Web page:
Carry on.

Thoughts on my trip – London

This trip to London was a very important eye-opening experience for me. London is a very vibrant city. In terms of the variety of cultures, there is no city in the world that I have visited that has more cultures within its borders. London is an adult’s city. It is a city for an adult to develop their professions. With all it’s bling and glimmer, I have decided that London is not the place where I can raise my family.

During my stay in London, I didn’t see one elementary or high school. The commute is long and it’s not geared towards raising a family. How can I expect to raise my son and daughters in an environment geared towards adults? How can my wife make friends with the neighbors or do the things that she wants to do if she is holed up in a small, cramped flat in the city? I can’t expect her to enjoy it their, or just endure for a few years.

So what should we do? Well, I have decided that taking my masters here in the UK is not an option for me. Although the educational opportunities and employment opportunities are very, very good, the price that our family will pay in terms of time together, outside influences, crime and quality of life are too high, even if we only spend two years here. The same goes for Manchester even though it’s a smaller city.

So far, Canadian or American based schools seem like the best option. Is the big city life the issue? Is there a big city out there that allows you to raise a family the way you’d want to? So far, Vancouver (if you can call it a big city) is the only one that I know of. If anyone out in the blogosphere has a city they can recommend, post a comment here. I’d really appreciate it.

Selecting a MBA program is a lot more difficult that I thought. I need to take, networking and future employment opportunities into account. I need to consider the effect the city has on raising my family. I need to find a place that my wife and children will be happy in. Leaving them in Vancouver is not an option for me. How strong is the Church in the area? Do they have a complete program? Do they have a temple that is accessible? Is standard of living high? Expensive? I must balance all of these factors with the reputation, educational acumen and quality of the school. Do they have an international, cross-cultural component? Do they have an Operations/Supply Chain management component?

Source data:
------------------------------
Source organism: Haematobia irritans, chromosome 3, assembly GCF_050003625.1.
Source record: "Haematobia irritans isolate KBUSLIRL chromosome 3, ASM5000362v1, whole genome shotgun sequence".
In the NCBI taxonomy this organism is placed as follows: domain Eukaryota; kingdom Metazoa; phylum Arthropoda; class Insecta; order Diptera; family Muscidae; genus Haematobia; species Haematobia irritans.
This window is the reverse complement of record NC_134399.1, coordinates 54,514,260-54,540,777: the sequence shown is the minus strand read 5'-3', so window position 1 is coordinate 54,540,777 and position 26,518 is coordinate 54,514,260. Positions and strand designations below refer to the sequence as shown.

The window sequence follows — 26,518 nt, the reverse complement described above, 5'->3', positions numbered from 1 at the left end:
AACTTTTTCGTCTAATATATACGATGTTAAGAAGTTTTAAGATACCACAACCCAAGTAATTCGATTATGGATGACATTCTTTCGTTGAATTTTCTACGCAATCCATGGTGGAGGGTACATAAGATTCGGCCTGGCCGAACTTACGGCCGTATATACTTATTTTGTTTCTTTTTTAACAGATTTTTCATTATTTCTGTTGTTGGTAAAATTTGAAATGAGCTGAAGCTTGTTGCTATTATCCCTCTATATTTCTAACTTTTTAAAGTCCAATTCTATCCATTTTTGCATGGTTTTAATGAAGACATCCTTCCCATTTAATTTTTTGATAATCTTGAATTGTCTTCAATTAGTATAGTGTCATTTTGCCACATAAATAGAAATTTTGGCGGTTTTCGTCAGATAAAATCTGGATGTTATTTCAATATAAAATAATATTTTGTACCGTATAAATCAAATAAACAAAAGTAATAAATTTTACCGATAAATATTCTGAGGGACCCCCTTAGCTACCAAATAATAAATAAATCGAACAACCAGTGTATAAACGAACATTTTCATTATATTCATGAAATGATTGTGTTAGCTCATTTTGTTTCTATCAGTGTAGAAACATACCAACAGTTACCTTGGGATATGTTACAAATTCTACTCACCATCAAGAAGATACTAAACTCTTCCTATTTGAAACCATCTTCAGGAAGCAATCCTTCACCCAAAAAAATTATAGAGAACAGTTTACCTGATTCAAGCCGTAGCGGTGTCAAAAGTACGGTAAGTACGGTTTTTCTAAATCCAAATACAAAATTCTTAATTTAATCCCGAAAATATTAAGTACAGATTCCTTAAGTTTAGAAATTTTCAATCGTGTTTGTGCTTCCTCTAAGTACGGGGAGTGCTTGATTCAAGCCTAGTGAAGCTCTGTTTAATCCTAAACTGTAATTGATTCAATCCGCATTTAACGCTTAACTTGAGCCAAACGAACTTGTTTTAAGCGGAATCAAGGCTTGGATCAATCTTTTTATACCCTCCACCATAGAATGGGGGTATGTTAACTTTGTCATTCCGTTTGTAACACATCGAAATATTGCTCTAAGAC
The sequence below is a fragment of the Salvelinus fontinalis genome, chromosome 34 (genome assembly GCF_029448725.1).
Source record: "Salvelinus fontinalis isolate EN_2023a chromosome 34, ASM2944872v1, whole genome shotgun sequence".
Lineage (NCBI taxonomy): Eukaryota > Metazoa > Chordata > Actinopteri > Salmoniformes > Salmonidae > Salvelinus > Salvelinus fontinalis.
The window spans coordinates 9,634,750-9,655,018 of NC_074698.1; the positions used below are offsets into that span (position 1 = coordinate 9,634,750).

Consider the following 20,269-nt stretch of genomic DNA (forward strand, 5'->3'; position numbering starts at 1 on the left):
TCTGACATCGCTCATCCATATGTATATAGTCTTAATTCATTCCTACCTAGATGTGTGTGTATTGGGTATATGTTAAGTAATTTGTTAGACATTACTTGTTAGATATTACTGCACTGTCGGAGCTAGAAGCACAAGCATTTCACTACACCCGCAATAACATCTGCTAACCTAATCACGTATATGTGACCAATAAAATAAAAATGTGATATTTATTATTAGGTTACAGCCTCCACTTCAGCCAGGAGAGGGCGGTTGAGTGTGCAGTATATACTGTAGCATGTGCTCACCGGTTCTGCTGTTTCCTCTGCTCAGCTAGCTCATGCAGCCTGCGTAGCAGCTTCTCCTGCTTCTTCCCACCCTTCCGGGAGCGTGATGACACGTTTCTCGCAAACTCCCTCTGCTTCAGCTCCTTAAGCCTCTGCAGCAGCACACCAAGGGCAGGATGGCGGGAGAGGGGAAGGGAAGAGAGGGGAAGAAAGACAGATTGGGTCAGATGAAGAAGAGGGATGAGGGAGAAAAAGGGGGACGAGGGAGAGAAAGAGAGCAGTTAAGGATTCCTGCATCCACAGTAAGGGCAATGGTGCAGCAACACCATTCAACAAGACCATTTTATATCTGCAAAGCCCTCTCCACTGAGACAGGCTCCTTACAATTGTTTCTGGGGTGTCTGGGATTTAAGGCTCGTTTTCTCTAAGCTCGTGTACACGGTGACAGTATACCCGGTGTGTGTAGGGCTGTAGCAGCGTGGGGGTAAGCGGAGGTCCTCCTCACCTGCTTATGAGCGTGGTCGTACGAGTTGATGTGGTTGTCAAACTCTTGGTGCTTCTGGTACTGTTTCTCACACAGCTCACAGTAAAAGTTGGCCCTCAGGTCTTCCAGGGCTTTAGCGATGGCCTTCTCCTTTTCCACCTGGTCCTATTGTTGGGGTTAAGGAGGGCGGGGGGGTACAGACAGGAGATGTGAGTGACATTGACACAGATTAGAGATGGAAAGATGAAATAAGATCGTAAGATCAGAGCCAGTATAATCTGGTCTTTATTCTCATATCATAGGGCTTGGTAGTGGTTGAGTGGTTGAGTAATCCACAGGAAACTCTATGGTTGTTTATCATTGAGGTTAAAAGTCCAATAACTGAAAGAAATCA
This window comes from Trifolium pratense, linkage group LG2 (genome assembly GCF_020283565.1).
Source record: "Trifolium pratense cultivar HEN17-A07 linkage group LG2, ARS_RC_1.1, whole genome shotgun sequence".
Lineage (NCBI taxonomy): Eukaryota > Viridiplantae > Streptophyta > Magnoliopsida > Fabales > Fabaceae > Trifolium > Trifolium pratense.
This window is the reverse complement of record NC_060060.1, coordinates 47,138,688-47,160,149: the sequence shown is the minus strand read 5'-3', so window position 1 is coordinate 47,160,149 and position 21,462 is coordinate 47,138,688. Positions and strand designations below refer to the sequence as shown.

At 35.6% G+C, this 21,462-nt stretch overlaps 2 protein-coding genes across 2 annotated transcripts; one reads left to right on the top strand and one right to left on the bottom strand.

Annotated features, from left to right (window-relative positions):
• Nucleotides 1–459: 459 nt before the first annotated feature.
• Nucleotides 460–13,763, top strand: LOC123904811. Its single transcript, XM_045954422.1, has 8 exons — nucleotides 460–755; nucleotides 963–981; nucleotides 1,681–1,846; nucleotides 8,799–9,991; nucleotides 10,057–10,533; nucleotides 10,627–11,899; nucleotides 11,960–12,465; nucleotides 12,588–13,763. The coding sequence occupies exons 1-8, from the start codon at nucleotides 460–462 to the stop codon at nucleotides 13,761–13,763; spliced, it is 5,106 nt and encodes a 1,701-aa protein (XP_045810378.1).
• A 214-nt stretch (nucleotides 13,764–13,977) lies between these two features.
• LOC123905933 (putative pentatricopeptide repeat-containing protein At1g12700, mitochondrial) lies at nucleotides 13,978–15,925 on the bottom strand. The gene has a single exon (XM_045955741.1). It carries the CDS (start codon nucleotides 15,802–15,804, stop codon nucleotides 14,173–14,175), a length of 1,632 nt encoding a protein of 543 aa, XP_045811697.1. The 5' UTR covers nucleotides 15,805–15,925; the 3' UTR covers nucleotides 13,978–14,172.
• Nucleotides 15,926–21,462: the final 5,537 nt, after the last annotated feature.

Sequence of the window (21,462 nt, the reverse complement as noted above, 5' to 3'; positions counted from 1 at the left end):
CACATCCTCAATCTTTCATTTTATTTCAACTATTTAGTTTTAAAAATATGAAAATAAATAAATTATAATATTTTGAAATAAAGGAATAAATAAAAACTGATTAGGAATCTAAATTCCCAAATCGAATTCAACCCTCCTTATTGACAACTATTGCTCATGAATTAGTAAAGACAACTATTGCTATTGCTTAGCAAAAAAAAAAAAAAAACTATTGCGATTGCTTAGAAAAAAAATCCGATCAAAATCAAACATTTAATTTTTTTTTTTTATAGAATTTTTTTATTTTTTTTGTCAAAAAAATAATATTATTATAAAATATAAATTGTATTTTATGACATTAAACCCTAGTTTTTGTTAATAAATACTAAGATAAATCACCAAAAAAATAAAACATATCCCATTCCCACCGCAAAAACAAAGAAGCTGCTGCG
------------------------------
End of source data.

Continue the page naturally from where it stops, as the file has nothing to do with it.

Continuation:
I must prayerfully carefully consider all of these factors to make an informed decision. To find all of this information out, I must also visit each school that I will apply to. I must also include distance programs into the mix. So… I need to devote much more time in search of the program that I will select. I’m not worried. I have time. And I will take my family with me.

Here’s the new goal: Instead of taking my MBA in January 2008, I will extend my goal to start my MBA program to September 2008 or January 2009. I will make my final choice by January 2008 so that we can plan our future carefully.

I am so grateful for the support of Capilano College for allowing me to come here to London to find all of this out. Choosing to attend (and stay in) the Capilano school of business was one of the best decisions I could have made.

One thought on “Thoughts on my trip – London

  1. Vincent Wu

    Hi Herb!

    So you finally took a trip to London! I also had a similar point of view of London when I went there to do that MBA summer school thing with the University of Leicester ( a few days ago.

    Come to think about it, I don’t recall seeing much kids or high schoolers in London while (driving a hired car –zooks! that was scary and fun. Feel sorry about the damaged side mirror and trambled shrubbery on the roundabout) going about.

    Good luck on the GMAT. I remember the time I took it, wow those were lousy scores I got. I did better in math than English, and yet I thought my English was good.

    Merry Christmas and Happy New Year!

    Call us too! We have gifts for the kids wrapped up under the tree!


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